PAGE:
6 votes

When should I upgrade my iMac desktop?

I have a late 2015 model.
Processor: 2.8 GHz Quad-Core Intel Core i5
Memory: 8 GB 1867 MHz DDR3
Graphics: Intel Iris Pro Graphics 6200 1536 MB

To give an example of some frustration:

The time it takes to log out of my account, log in to my child's account, and to start something like Minecraft takes 15 minutes. This seems to be an incredibly long time to do this, does it not?

15 comments

  1. whbboyd
    Link
    Replace your hard drive with an SSD. To answer your question, yes, that is a very long time. However, newer Macs are not really that much faster than yours… except for coming with an SSD, which...

    Replace your hard drive with an SSD.

    To answer your question, yes, that is a very long time. However, newer Macs are not really that much faster than yours… except for coming with an SSD, which can easily be an order of magnitude faster than a hard drive in realistic scenarios. (My highly nonscientific impression is also that newer versions of Mac OS do an extremely poor job of optimizing drive access patterns for hard drive performance characteristics, making the performance hit even worse than it really ought to be.) You may also find some benefit in starting over from a fresh Mac OS install; Windows is of course infamous for needing that sort of treatment, but resource fragmentation and accumulation of cruft are universal.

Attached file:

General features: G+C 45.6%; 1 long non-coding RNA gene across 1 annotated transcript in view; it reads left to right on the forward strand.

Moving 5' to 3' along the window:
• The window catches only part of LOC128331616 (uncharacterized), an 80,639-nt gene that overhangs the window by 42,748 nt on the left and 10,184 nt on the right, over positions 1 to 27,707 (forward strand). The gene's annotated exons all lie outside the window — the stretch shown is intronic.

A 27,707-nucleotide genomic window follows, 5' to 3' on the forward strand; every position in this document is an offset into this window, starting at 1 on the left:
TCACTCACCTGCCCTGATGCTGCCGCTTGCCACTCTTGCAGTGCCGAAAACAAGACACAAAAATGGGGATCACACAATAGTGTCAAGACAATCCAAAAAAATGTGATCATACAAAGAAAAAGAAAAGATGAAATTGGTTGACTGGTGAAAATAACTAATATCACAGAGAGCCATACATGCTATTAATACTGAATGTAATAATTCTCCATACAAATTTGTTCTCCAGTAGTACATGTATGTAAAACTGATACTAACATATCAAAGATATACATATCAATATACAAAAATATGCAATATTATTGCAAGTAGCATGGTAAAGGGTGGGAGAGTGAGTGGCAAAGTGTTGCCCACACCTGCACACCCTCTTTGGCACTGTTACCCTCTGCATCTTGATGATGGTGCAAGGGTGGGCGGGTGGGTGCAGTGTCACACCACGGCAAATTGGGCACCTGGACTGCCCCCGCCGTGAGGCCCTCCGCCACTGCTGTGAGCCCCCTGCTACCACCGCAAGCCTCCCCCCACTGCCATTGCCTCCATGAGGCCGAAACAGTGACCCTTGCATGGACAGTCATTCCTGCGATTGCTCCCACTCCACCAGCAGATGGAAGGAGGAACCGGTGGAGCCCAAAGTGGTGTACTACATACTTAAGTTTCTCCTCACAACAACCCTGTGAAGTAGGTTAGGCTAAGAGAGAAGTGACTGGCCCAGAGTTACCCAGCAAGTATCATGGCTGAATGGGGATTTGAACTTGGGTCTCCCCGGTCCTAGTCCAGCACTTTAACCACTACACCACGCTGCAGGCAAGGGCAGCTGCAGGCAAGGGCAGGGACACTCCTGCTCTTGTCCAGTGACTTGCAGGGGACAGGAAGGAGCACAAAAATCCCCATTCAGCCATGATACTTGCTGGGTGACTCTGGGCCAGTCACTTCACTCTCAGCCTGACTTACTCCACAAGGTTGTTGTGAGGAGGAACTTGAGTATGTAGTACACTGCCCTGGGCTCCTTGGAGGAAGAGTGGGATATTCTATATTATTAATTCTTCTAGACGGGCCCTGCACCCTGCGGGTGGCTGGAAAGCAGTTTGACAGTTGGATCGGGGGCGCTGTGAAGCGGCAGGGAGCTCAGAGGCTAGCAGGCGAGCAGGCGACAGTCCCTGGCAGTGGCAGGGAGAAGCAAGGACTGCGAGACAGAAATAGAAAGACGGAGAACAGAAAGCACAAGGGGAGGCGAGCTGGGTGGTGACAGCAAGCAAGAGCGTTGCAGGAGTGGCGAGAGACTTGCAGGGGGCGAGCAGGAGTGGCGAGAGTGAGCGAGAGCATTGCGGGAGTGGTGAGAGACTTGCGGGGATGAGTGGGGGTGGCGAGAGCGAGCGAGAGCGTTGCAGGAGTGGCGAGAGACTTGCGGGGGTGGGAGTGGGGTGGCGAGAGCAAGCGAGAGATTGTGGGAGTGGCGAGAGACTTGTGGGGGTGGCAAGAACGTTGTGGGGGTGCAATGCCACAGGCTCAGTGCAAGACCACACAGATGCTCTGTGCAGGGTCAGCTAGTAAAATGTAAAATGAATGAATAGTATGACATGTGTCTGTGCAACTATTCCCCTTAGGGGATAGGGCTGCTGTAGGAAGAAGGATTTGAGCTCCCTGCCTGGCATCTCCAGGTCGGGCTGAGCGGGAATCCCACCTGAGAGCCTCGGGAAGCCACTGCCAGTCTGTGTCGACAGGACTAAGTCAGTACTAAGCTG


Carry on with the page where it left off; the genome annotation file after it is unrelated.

9 votes
  2. [6]
    stu2b50
    (edited )
    Link
    If that's a 21 inch iMac, well, you're in luck; the replacement has just been announced. Now 24'', with the M1, in some neat new colors. With an NVME SSD and the M1, for everyday use (like this...

    If that's a 21 inch iMac, well, you're in luck; the replacement has just been announced. Now 24'', with the M1, in some neat new colors. With an NVME SSD and the M1, for everyday use (like this one sounds like it's going to be used for), it's going to absolutely crush anything you'd want to do (including run Minecraft).

    https://www.apple.com/imac-24/

    If it's a 27'', I would recommend waiting until the 27'' Apple Silicon model is announced. If nothing else, it'll trigger a fire sale of the older iMacs on the aftermarket.

    edit: For reference, the i5-5575R (which is what the 2015 iMac had) has a Geekbench score of 81 and 225 (single and multicore), whereas the M1 has a Geekbench score of 1650 and 6745. They're not on the same plane of existence.

    The M1 is 20x faster on single core performance and 30x faster in multicore.

    8 votes